There are so many options. I understand myself getting paralysed. It keeps me from writing way too often than I should allow myself to.
Don’t get me wrong though. I do write, at times when my head’s too heavy for my neck to carry and words come easily and I feel like I have no other choice but to write. But these states of flow are rare and usually don’t last long. My purpose/aim/intention/life-goal is to be able to gently force myself to start practice the art of writing at times I’m not feeling it. In those weary moments when my restless hands would rather pull out weeds from my parents’ garden than to let my slim, tiny fingers attend this dangerous dance of linguistics on a contrast coloured QWERTY keyboard. I want to break the vicious cycle, that’s been keeping me hostage for way too long, defeat this heavy, motionless writers’ block and make my 14 year old self a proud little nugget.
I’m still wondering what kind of writer I should be. I write short poetry when I don’t really feel like writing, but I want to feel proud of myself for taking the effort to sit down with the aim to write a few abstract lines about some narcissistic lover I adored in last year’s spring. Real, complex poetry I could never write due to my non-English mother tongue. I’ve tried to unravel the poems of many great writers of the Romantic era. Mostly I succeed in receiving the message they have hidden between the lines and behind the words, but I don’t think I would use their vocabulary. But only because these words sounds so beautiful, but appear so foreign to me.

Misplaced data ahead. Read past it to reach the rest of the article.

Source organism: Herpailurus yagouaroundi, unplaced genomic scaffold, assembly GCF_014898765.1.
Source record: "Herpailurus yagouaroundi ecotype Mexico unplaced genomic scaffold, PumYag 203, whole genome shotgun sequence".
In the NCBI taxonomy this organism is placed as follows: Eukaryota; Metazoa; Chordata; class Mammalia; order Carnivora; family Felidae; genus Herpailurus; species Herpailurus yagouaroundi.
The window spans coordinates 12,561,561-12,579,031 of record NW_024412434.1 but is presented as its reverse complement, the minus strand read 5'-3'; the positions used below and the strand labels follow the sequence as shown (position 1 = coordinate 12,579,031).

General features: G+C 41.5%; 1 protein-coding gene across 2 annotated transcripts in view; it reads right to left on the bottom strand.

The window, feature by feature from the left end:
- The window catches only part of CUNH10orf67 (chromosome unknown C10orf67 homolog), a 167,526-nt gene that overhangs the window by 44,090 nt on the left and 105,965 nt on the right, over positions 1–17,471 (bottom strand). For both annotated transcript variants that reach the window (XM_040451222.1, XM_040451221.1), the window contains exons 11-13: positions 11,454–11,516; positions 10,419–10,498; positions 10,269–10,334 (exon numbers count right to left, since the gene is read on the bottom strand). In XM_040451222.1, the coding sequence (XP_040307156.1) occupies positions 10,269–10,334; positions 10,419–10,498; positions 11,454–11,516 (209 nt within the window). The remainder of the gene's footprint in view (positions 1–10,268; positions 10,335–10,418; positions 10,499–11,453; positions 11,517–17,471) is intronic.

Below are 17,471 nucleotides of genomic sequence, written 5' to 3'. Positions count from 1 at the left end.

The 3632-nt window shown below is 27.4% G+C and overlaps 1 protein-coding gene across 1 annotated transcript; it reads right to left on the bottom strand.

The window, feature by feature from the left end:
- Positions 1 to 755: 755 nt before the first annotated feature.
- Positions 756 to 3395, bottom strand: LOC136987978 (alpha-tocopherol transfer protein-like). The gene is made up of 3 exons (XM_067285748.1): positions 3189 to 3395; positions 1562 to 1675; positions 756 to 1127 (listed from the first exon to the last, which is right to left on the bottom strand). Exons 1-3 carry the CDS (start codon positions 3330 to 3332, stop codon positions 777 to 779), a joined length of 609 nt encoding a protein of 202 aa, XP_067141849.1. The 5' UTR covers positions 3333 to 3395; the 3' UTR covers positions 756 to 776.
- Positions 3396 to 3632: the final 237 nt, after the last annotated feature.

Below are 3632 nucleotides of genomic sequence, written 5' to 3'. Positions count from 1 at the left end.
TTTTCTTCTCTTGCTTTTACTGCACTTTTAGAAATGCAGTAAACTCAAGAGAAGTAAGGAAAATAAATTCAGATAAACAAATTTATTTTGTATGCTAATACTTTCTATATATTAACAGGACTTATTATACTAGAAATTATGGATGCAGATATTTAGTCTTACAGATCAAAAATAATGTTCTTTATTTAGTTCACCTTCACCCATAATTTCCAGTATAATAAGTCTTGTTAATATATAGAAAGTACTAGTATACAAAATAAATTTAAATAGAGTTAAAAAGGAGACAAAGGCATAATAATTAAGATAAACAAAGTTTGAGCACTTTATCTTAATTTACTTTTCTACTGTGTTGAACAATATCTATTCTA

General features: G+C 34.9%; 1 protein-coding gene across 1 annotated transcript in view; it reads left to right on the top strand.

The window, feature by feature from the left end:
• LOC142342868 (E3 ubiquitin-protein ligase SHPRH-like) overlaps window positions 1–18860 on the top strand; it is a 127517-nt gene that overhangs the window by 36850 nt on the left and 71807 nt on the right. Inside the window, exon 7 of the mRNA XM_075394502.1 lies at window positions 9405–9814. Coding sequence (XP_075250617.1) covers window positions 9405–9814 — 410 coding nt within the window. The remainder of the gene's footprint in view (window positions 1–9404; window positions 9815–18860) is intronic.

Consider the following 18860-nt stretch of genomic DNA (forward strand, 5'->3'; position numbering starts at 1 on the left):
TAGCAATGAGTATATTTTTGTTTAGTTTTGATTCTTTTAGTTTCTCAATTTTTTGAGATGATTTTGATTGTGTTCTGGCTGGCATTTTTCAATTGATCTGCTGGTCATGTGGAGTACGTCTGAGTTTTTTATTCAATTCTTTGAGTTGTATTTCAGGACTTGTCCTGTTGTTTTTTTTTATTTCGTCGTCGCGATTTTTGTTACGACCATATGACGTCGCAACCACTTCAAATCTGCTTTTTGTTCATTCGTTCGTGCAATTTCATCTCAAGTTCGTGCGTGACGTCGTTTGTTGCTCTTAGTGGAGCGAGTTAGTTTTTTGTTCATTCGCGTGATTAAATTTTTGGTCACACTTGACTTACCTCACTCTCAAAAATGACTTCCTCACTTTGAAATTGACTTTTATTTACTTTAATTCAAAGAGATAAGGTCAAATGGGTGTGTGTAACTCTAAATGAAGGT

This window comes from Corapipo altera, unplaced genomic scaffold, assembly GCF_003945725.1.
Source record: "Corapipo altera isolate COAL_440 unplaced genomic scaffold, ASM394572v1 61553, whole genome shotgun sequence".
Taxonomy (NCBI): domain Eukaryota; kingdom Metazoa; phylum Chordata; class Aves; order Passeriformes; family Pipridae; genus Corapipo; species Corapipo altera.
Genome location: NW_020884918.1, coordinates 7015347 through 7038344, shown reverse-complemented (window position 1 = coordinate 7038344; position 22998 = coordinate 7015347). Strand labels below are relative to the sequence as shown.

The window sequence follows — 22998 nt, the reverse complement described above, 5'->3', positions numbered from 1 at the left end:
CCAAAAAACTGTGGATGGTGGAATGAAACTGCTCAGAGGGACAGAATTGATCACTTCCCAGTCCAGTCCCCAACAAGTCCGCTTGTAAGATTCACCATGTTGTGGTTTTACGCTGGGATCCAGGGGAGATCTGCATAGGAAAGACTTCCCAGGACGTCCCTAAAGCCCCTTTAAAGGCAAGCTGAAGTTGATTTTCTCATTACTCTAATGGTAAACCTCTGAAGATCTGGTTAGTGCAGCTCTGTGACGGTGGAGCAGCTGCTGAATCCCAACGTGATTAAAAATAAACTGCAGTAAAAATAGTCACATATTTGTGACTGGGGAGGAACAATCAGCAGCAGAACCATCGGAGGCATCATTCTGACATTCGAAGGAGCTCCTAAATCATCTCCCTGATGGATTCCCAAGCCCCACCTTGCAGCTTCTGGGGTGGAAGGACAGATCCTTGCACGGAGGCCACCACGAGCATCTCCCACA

I could become an academic writer. Do biased research and write essays, using jargon, about controversial, unknowable subjects I will never fully understand, that will probably be rejected by the academic world, because they saw through me and exposed my lack of passion. Or, I could become an author that writes novels. I could allow myself to get deeply lost in my own vivid imagination. I could write out of longing and craving and a desire to change the status quo. I could paint a false sketch of the harsh reality, utilise and exploit the fantasy of bittersweet romance. Sure, I could romanticise this world we’re living in. I could pretend men are still gentle and chivalry and women still own their self respect. I can act as if the oceans are still clean and the trees aren’t burning, as if the sky is still free of toxins and our food isn’t manipulated. But, we all know the truth. And it ain’t pretty.
Or I could start writing personal essays. In which I make the personal universal. But what a responsibility that would be. How egocentric it would be to make assumptions about other humans in the outer world. I mean, everyone has unique, subjective experiences, right? Is it possible that we can relate to one another on such a deep level, where there is no way of miscommunication or misinterpretation? Well, I don’t think people have similar perspectives, because each one of us has a different frame of reference. But there must be interfaces and junctions. How beautiful it would be to meet in the middle.
I think I found my calling. I think, I know, that I should be a writer of personal essays.